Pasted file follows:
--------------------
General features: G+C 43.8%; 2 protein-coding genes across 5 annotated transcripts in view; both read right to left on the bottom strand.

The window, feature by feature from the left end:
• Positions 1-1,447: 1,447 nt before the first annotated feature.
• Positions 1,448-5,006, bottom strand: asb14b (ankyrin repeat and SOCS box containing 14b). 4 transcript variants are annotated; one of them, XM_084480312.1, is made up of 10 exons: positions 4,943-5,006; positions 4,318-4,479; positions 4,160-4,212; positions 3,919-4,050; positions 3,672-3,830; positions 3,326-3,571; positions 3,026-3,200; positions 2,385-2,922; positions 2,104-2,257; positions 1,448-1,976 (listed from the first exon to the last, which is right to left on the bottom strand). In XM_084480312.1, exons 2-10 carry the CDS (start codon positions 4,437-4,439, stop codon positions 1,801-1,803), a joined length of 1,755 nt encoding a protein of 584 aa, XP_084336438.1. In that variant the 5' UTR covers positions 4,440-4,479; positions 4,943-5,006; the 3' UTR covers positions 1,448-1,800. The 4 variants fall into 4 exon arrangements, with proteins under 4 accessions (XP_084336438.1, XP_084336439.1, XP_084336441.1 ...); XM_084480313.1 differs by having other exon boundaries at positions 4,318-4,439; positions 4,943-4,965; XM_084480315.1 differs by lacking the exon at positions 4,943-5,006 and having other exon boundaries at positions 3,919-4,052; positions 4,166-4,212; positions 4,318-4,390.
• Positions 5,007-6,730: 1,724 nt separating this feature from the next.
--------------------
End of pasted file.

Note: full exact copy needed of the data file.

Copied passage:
General features: G+C 43.8%; 2 protein-coding genes across 5 annotated transcripts in view; both read right to left on the bottom strand.

The window, feature by feature from the left end:
• Positions 1-1,447: 1,447 nt before the first annotated feature.
• Positions 1,448-5,006, bottom strand: asb14b (ankyrin repeat and SOCS box containing 14b). 4 transcript variants are annotated; one of them, XM_084480312.1, is made up of 10 exons: positions 4,943-5,006; positions 4,318-4,479; positions 4,160-4,212; positions 3,919-4,050; positions 3,672-3,830; positions 3,326-3,571; positions 3,026-3,200; positions 2,385-2,922; positions 2,104-2,257; positions 1,448-1,976 (listed from the first exon to the last, which is right to left on the bottom strand). In XM_084480312.1, exons 2-10 carry the CDS (start codon positions 4,437-4,439, stop codon positions 1,801-1,803), a joined length of 1,755 nt encoding a protein of 584 aa, XP_084336438.1. In that variant the 5' UTR covers positions 4,440-4,479; positions 4,943-5,006; the 3' UTR covers positions 1,448-1,800. The 4 variants fall into 4 exon arrangements, with proteins under 4 accessions (XP_084336438.1, XP_084336439.1, XP_084336441.1 ...); XM_084480313.1 differs by having other exon boundaries at positions 4,318-4,439; positions 4,943-4,965; XM_084480315.1 differs by lacking the exon at positions 4,943-5,006 and having other exon boundaries at positions 3,919-4,052; positions 4,166-4,212; positions 4,318-4,390.
• Positions 5,007-6,730: 1,724 nt separating this feature from the next.